Chemical reduction of carbon dioxide to methane by main-group elements
The reduction of CO2 to intermediate oxidation levels, i.e. to formaldehyde (CH2O) or methanol (CH3OH), is significant for natural as well as industrial processes. To understand the mechanistic principles behind the involved consecutive reduction steps, model systems are required.
As an innovative approach in homogeneous catalysis, Si–H bonds have been recently identified to serve as potent hydride donors for the reduction of activated CO2. Using easily accessible main group element cations as catalysts, which can act as homogeneous as well as heterogeneous catalysts, the striking catalytic reduction of CO2 to CH4 with cheap silanes will be studied.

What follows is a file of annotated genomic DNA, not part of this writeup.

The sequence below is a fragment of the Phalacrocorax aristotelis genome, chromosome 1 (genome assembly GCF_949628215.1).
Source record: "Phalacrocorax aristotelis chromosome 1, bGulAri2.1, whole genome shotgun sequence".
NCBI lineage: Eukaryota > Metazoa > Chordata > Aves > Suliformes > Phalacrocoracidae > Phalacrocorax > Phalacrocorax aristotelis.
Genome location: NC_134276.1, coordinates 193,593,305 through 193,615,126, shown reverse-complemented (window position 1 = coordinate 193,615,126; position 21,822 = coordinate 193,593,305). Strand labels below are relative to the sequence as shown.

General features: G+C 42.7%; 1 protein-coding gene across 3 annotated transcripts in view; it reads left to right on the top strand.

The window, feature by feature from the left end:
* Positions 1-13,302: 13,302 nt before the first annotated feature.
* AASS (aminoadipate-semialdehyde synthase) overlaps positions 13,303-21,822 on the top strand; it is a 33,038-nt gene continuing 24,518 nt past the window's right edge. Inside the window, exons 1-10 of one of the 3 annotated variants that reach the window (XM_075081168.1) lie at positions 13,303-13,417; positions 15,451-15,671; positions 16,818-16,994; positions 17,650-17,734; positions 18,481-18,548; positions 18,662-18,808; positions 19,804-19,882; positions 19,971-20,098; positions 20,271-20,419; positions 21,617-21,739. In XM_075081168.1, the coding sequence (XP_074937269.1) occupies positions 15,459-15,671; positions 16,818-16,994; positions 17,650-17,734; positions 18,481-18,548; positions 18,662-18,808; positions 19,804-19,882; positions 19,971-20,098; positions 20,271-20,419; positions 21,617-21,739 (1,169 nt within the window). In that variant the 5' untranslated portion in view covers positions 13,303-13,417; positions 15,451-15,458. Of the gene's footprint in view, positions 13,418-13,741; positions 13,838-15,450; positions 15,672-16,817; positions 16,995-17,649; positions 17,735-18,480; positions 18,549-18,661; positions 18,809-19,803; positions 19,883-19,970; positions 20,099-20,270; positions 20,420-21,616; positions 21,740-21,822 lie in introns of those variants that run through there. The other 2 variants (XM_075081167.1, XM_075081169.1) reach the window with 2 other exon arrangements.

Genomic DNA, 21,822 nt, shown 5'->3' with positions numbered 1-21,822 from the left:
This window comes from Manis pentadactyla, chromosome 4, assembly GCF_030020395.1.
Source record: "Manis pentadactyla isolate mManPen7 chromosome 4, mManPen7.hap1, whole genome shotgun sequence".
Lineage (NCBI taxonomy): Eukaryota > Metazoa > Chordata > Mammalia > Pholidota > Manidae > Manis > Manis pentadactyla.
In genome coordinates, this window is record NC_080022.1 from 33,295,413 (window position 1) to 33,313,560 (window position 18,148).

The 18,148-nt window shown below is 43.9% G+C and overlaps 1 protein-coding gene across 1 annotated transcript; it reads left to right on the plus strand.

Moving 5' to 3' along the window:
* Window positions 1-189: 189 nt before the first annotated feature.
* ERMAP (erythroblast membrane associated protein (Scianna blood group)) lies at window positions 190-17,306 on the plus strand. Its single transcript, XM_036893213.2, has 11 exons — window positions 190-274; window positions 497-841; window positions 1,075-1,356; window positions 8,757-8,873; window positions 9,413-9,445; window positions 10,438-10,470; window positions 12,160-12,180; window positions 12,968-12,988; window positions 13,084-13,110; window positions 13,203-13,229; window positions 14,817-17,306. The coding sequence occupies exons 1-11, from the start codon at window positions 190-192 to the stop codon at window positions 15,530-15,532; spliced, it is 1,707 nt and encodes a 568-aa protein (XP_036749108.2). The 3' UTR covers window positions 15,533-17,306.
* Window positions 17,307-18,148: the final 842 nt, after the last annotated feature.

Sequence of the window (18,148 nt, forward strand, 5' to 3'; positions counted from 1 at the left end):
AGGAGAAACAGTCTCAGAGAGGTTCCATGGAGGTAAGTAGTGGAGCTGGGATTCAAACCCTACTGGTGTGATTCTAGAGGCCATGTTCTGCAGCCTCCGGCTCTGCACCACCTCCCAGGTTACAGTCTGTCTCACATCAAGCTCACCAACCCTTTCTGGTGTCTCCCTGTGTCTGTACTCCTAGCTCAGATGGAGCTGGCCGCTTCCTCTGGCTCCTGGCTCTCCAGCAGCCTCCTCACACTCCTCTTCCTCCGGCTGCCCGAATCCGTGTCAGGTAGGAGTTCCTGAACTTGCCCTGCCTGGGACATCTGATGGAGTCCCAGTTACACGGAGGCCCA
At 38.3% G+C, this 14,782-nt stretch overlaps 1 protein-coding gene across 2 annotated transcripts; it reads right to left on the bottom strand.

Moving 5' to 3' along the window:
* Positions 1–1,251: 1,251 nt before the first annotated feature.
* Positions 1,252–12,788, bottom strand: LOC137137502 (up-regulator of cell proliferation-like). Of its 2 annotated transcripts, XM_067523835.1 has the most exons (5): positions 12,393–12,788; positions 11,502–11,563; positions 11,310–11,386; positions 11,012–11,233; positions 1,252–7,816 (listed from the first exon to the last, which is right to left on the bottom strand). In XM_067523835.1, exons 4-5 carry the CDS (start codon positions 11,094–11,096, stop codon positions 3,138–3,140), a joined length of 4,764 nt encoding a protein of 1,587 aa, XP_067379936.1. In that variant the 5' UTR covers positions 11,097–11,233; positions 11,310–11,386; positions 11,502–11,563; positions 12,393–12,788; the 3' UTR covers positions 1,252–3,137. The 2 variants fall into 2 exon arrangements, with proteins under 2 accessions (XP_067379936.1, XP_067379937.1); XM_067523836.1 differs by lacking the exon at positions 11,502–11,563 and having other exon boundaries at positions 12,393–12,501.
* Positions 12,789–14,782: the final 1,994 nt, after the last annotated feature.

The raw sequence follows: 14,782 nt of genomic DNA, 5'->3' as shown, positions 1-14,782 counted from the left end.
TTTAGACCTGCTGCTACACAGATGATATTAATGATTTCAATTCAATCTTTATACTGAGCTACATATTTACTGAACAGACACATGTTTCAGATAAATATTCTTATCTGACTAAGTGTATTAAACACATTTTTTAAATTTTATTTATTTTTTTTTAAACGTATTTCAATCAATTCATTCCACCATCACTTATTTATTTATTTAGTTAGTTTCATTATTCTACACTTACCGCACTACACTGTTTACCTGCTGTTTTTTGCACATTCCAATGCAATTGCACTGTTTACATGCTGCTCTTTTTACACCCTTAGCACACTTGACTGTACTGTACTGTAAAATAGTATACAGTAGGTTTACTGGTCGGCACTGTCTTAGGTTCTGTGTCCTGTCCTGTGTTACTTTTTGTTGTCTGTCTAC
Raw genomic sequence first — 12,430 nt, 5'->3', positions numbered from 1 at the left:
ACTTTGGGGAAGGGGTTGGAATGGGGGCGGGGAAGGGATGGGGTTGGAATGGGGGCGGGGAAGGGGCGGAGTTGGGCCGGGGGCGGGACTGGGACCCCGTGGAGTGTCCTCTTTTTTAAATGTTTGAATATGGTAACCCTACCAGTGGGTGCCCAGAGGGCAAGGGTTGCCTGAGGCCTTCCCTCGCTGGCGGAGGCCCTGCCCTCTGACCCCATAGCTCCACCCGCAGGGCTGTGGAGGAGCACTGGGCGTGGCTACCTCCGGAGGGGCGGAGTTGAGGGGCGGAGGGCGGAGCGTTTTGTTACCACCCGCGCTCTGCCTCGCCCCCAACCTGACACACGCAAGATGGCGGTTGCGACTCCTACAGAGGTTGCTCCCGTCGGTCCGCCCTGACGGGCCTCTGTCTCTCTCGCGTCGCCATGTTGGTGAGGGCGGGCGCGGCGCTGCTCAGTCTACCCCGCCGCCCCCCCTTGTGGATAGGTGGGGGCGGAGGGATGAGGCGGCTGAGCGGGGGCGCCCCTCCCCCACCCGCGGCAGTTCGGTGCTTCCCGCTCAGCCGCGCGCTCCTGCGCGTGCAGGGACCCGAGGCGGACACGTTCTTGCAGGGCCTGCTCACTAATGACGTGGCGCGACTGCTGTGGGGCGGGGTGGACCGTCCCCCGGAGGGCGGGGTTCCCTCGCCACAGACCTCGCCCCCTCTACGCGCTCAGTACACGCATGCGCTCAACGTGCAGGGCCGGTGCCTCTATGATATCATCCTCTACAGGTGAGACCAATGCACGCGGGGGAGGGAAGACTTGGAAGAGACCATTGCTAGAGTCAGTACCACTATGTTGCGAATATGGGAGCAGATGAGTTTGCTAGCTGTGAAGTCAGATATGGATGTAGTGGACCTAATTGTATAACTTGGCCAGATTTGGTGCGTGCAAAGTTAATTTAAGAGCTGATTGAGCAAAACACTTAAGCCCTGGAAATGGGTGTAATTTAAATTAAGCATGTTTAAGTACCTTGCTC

Investigations on the kinetics of these reactions are carried out to unravel the rate-determining step and the overall mechanism of the consecutive processes (see Figure).
Computational studies will guide identification of the optimum hydride donor by predicting its hydride donor strength.
Heterogeneous hydrogenation catalysts will be developed to regenerate the hydride source from the corresponding oxygen-containing by-product.
In addition, novel “frustrated Lewis-pair” (FLP) systems will be employed in consecutive catalytic organic transformations such as hydrogenation of carbonyl compounds and subsequent C-C and C-N coupling to afford value-added products which are hitherto merely accessible by using precious metal catalysts.